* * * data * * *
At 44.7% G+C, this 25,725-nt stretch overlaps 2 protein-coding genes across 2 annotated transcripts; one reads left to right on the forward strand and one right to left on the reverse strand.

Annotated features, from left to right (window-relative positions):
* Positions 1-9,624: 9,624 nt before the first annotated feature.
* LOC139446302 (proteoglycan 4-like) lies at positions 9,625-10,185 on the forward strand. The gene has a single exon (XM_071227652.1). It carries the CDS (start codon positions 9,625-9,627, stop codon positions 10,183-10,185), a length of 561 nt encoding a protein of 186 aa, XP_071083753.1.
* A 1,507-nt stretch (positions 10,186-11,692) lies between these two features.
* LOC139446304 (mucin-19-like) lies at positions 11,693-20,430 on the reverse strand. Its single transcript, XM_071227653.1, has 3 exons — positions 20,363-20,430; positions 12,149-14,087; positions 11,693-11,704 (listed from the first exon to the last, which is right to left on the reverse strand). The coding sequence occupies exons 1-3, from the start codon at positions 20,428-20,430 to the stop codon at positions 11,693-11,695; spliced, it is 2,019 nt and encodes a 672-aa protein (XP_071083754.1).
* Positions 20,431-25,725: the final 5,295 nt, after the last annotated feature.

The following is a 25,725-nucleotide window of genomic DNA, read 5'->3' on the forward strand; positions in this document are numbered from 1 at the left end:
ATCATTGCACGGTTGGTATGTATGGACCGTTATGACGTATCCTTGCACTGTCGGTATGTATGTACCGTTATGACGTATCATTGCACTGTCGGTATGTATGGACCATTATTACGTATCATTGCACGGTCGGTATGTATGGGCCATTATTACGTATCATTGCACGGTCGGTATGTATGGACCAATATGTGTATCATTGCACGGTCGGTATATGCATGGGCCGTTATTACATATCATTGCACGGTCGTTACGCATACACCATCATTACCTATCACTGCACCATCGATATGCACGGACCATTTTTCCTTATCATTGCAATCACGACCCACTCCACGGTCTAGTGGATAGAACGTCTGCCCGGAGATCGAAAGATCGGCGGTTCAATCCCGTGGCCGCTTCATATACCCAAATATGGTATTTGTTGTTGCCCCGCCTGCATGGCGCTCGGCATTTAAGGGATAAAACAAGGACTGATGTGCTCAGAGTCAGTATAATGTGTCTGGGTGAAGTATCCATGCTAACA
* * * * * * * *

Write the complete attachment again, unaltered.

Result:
At 44.7% G+C, this 25,725-nt stretch overlaps 2 protein-coding genes across 2 annotated transcripts; one reads left to right on the forward strand and one right to left on the reverse strand.

Annotated features, from left to right (window-relative positions):
* Positions 1-9,624: 9,624 nt before the first annotated feature.
* LOC139446302 (proteoglycan 4-like) lies at positions 9,625-10,185 on the forward strand. The gene has a single exon (XM_071227652.1). It carries the CDS (start codon positions 9,625-9,627, stop codon positions 10,183-10,185), a length of 561 nt encoding a protein of 186 aa, XP_071083753.1.
* A 1,507-nt stretch (positions 10,186-11,692) lies between these two features.
* LOC139446304 (mucin-19-like) lies at positions 11,693-20,430 on the reverse strand. Its single transcript, XM_071227653.1, has 3 exons — positions 20,363-20,430; positions 12,149-14,087; positions 11,693-11,704 (listed from the first exon to the last, which is right to left on the reverse strand). The coding sequence occupies exons 1-3, from the start codon at positions 20,428-20,430 to the stop codon at positions 11,693-11,695; spliced, it is 2,019 nt and encodes a 672-aa protein (XP_071083754.1).
* Positions 20,431-25,725: the final 5,295 nt, after the last annotated feature.

The following is a 25,725-nucleotide window of genomic DNA, read 5'->3' on the forward strand; positions in this document are numbered from 1 at the left end:
ATCATTGCACGGTTGGTATGTATGGACCGTTATGACGTATCCTTGCACTGTCGGTATGTATGTACCGTTATGACGTATCATTGCACTGTCGGTATGTATGGACCATTATTACGTATCATTGCACGGTCGGTATGTATGGGCCATTATTACGTATCATTGCACGGTCGGTATGTATGGACCAATATGTGTATCATTGCACGGTCGGTATATGCATGGGCCGTTATTACATATCATTGCACGGTCGTTACGCATACACCATCATTACCTATCACTGCACCATCGATATGCACGGACCATTTTTCCTTATCATTGCAATCACGACCCACTCCACGGTCTAGTGGATAGAACGTCTGCCCGGAGATCGAAAGATCGGCGGTTCAATCCCGTGGCCGCTTCATATACCCAAATATGGTATTTGTTGTTGCCCCGCCTGCATGGCGCTCGGCATTTAAGGGATAAAACAAGGACTGATGTGCTCAGAGTCAGTATAATGTGTCTGGGTGAAGTATCCATGCTAACA